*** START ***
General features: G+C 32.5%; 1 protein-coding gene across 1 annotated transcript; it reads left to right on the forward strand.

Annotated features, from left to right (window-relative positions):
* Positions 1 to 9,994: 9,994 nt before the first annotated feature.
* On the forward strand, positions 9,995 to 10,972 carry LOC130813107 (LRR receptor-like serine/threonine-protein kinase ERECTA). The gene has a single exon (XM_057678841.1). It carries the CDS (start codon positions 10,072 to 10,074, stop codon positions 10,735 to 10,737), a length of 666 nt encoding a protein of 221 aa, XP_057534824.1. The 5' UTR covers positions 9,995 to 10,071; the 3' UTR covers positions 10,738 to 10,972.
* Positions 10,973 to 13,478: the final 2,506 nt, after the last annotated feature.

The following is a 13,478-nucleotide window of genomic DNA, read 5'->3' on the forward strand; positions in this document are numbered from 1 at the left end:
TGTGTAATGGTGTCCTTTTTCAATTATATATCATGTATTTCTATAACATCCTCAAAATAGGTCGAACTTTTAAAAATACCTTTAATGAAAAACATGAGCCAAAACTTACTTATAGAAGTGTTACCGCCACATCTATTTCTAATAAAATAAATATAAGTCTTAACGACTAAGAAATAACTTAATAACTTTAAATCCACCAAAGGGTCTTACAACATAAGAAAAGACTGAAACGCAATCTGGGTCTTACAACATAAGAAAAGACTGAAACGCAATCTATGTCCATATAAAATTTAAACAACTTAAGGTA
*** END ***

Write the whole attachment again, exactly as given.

General features: G+C 32.5%; 1 protein-coding gene across 1 annotated transcript; it reads left to right on the forward strand.

Annotated features, from left to right (window-relative positions):
* Positions 1 to 9,994: 9,994 nt before the first annotated feature.
* On the forward strand, positions 9,995 to 10,972 carry LOC130813107 (LRR receptor-like serine/threonine-protein kinase ERECTA). The gene has a single exon (XM_057678841.1). It carries the CDS (start codon positions 10,072 to 10,074, stop codon positions 10,735 to 10,737), a length of 666 nt encoding a protein of 221 aa, XP_057534824.1. The 5' UTR covers positions 9,995 to 10,071; the 3' UTR covers positions 10,738 to 10,972.
* Positions 10,973 to 13,478: the final 2,506 nt, after the last annotated feature.

The following is a 13,478-nucleotide window of genomic DNA, read 5'->3' on the forward strand; positions in this document are numbered from 1 at the left end:
TGTGTAATGGTGTCCTTTTTCAATTATATATCATGTATTTCTATAACATCCTCAAAATAGGTCGAACTTTTAAAAATACCTTTAATGAAAAACATGAGCCAAAACTTACTTATAGAAGTGTTACCGCCACATCTATTTCTAATAAAATAAATATAAGTCTTAACGACTAAGAAATAACTTAATAACTTTAAATCCACCAAAGGGTCTTACAACATAAGAAAAGACTGAAACGCAATCTGGGTCTTACAACATAAGAAAAGACTGAAACGCAATCTATGTCCATATAAAATTTAAACAACTTAAGGTA